Profile: Fast & Furious 7 director James Wan
We put James Wan’s most notable films in the driving seat, as the world gears up for Furious 7
Inspired by a magazine article about street racing (as well as the entire plot of Point Break), 2001's The Fast and the Furious was a modest commercial (if not critical) success. Certainly no one could have predicted it would go on to spawn six sequels grossing over $2.3 billion at the box office.
The franchise's success is largely down to director Justin Lin who helmed parts 3–6 (Fast and Furious nomenclature is so obfuscating, it's easiest to refer to installments by number). With Lin currently prepping for Star Trek 3, horror stalwart James Wan stepped behind the wheel for Fast & Furious 7. What are his most notable films to date?
Wan started the ball rolling on the infamous horror series as its first writer and director (based on a short he'd made with co-writer / actor Leigh Whannell). After six sequels of rapidly diminishing returns (for which Wan was not responsible), it's easy to forget just how much of an impact the first episode had. It's a claustrophobic, tightly-wound thriller with a twist ending that lingers long after the lights have gone up.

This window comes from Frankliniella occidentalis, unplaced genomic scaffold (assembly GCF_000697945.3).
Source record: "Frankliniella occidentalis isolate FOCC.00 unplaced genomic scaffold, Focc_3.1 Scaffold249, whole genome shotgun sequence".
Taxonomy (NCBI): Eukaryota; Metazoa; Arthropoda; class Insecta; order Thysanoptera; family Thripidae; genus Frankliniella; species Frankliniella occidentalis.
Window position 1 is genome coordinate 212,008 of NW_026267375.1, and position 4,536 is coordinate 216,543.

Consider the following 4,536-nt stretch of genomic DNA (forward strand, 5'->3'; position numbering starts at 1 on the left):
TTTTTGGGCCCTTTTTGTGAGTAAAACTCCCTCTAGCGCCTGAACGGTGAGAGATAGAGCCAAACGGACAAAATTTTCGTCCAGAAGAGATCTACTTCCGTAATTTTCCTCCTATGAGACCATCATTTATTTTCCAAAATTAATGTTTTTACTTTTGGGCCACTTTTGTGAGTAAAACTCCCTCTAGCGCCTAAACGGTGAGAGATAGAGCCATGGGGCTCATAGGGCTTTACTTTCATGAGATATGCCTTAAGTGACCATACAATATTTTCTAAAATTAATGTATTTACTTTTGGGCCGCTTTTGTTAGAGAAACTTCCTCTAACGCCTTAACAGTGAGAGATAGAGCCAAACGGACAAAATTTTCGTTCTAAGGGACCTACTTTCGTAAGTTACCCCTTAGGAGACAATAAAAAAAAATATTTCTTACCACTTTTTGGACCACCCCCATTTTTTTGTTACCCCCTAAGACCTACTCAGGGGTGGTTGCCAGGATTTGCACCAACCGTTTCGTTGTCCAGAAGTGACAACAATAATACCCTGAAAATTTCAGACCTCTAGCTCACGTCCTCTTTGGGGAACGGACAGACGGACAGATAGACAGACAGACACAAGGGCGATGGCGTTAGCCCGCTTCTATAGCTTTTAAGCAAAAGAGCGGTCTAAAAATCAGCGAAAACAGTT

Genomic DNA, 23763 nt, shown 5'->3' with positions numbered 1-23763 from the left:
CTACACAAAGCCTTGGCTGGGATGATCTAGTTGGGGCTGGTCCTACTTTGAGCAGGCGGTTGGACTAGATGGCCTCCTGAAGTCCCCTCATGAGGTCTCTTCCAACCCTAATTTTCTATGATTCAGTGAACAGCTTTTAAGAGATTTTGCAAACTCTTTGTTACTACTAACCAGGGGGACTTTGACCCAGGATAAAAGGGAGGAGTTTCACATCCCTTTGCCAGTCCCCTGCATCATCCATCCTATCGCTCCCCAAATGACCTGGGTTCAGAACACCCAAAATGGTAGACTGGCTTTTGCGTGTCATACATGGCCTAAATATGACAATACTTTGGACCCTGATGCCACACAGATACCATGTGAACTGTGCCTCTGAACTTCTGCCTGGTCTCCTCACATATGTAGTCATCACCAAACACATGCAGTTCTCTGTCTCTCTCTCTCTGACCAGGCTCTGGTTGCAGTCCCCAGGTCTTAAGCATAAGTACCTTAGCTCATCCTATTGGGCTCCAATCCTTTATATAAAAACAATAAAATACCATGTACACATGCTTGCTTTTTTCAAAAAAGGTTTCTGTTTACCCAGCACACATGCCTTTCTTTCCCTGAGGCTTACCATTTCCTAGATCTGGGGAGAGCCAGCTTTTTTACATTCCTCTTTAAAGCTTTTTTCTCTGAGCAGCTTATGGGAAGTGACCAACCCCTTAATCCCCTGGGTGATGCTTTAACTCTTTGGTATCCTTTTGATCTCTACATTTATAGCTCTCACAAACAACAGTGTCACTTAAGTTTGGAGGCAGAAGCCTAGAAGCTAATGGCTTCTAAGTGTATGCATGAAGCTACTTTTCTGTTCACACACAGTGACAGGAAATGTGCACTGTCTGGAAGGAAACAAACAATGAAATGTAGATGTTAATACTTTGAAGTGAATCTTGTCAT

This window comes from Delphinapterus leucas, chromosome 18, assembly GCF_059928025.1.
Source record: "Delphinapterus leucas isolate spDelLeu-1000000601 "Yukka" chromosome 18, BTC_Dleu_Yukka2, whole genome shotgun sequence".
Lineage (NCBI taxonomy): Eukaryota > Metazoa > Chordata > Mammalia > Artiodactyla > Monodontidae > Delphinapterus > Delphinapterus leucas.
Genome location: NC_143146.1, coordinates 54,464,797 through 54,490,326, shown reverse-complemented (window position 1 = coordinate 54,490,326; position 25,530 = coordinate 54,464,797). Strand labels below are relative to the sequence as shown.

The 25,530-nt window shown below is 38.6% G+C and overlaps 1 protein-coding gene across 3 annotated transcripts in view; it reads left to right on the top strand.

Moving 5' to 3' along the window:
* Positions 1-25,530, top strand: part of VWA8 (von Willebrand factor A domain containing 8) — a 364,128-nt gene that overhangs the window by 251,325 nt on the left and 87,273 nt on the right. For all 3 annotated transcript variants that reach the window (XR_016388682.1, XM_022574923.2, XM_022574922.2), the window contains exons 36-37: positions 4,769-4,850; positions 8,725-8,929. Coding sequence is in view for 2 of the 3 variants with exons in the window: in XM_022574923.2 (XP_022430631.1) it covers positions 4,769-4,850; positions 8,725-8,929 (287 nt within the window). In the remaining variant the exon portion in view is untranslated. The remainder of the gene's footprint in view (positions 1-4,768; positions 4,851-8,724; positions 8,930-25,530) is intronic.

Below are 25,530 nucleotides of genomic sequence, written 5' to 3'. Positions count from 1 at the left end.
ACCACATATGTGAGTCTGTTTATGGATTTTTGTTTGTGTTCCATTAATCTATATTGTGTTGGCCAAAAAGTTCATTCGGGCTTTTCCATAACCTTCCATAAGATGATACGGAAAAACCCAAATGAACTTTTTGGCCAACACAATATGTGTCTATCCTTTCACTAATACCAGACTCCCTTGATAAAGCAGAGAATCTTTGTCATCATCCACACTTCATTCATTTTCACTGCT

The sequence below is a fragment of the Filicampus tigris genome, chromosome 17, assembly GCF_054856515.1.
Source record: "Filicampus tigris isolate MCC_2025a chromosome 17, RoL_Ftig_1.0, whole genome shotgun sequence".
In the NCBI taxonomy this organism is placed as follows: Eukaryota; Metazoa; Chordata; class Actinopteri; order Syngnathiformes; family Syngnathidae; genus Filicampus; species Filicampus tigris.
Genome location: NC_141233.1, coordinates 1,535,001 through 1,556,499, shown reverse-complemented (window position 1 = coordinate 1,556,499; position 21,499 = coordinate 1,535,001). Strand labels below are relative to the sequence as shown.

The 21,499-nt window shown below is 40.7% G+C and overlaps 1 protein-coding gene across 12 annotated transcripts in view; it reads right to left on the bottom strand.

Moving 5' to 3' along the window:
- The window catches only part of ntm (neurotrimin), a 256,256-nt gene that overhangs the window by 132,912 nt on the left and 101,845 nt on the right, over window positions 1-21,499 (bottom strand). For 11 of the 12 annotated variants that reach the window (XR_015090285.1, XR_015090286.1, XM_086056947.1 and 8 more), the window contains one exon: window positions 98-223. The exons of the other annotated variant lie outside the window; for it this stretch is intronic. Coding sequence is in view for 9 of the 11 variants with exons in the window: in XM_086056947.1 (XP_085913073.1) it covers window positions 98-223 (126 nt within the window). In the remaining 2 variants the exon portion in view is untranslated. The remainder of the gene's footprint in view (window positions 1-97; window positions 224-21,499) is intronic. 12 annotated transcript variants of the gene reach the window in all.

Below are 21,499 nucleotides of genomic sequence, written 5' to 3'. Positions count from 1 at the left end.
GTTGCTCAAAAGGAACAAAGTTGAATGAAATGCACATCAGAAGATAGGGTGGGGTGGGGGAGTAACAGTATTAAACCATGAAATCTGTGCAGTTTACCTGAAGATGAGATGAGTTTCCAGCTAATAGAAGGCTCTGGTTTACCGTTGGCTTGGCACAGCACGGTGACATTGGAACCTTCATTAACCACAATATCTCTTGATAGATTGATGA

Reunited with Whannell, Insidious saw Wan drop the gore in favour of some old school scares as a couple find unwelcome (and otherworldly) visitors in their new home. Although prone to silliness, the chemistry between leads Rose Byrne and Patrick Wilson helps ground the horror. And it's genuinely frightening, featuring another confident, bold ending.
The Conjuring (2013)
Supposedly based on an investigation by paranormal investigators Ed and Lorraine Warren (best known for their involvement with the Amityville Horror), this is the closest Wan has got to a classic ghost story. It's beautifully shot, subtly played and went on to spawn a spin-off, Annabelle.
Fast & Furious 7 is on general release from Fri 3 Apr.